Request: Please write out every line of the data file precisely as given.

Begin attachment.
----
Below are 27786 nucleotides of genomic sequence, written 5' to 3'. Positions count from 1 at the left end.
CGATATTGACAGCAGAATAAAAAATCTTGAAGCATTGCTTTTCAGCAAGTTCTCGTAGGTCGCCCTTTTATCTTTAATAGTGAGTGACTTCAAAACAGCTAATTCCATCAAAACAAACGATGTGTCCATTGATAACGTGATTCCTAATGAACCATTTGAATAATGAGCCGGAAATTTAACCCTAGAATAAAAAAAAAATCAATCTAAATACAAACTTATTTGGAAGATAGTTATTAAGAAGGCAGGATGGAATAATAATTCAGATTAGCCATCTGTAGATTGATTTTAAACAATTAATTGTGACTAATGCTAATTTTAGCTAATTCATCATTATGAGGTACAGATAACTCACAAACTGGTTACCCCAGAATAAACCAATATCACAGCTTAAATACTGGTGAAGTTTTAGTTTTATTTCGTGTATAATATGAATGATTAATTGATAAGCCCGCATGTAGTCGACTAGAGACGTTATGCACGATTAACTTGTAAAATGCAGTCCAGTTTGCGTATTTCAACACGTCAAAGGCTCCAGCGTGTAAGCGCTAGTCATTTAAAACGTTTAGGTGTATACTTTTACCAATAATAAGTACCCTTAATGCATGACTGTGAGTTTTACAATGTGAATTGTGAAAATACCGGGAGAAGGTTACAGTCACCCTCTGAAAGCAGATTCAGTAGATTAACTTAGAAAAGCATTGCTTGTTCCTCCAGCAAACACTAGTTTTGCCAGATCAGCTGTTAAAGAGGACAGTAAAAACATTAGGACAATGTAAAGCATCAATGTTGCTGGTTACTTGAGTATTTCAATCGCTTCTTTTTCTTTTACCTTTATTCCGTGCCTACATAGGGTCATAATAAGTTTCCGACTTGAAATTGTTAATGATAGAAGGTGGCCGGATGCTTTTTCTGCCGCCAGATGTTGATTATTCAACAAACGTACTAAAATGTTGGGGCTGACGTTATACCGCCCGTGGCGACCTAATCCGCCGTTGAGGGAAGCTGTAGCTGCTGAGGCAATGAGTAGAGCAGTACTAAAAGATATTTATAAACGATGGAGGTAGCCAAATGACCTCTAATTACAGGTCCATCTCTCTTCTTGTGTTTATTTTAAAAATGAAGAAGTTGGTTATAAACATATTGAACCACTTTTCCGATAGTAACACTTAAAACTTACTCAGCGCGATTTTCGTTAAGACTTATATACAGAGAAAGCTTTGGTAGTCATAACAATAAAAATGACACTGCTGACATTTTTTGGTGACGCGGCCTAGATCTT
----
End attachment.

Below are 27786 nucleotides of genomic sequence, written 5' to 3'. Positions count from 1 at the left end.
CGATATTGACAGCAGAATAAAAAATCTTGAAGCATTGCTTTTCAGCAAGTTCTCGTAGGTCGCCCTTTTATCTTTAATAGTGAGTGACTTCAAAACAGCTAATTCCATCAAAACAAACGATGTGTCCATTGATAACGTGATTCCTAATGAACCATTTGAATAATGAGCCGGAAATTTAACCCTAGAATAAAAAAAAAATCAATCTAAATACAAACTTATTTGGAAGATAGTTATTAAGAAGGCAGGATGGAATAATAATTCAGATTAGCCATCTGTAGATTGATTTTAAACAATTAATTGTGACTAATGCTAATTTTAGCTAATTCATCATTATGAGGTACAGATAACTCACAAACTGGTTACCCCAGAATAAACCAATATCACAGCTTAAATACTGGTGAAGTTTTAGTTTTATTTCGTGTATAATATGAATGATTAATTGATAAGCCCGCATGTAGTCGACTAGAGACGTTATGCACGATTAACTTGTAAAATGCAGTCCAGTTTGCGTATTTCAACACGTCAAAGGCTCCAGCGTGTAAGCGCTAGTCATTTAAAACGTTTAGGTGTATACTTTTACCAATAATAAGTACCCTTAATGCATGACTGTGAGTTTTACAATGTGAATTGTGAAAATACCGGGAGAAGGTTACAGTCACCCTCTGAAAGCAGATTCAGTAGATTAACTTAGAAAAGCATTGCTTGTTCCTCCAGCAAACACTAGTTTTGCCAGATCAGCTGTTAAAGAGGACAGTAAAAACATTAGGACAATGTAAAGCATCAATGTTGCTGGTTACTTGAGTATTTCAATCGCTTCTTTTTCTTTTACCTTTATTCCGTGCCTACATAGGGTCATAATAAGTTTCCGACTTGAAATTGTTAATGATAGAAGGTGGCCGGATGCTTTTTCTGCCGCCAGATGTTGATTATTCAACAAACGTACTAAAATGTTGGGGCTGACGTTATACCGCCCGTGGCGACCTAATCCGCCGTTGAGGGAAGCTGTAGCTGCTGAGGCAATGAGTAGAGCAGTACTAAAAGATATTTATAAACGATGGAGGTAGCCAAATGACCTCTAATTACAGGTCCATCTCTCTTCTTGTGTTTATTTTAAAAATGAAGAAGTTGGTTATAAACATATTGAACCACTTTTCCGATAGTAACACTTAAAACTTACTCAGCGCGATTTTCGTTAAGACTTATATACAGAGAAAGCTTTGGTAGTCATAACAATAAAAATGACACTGCTGACATTTTTTGGTGACGCGGCCTAGATCTT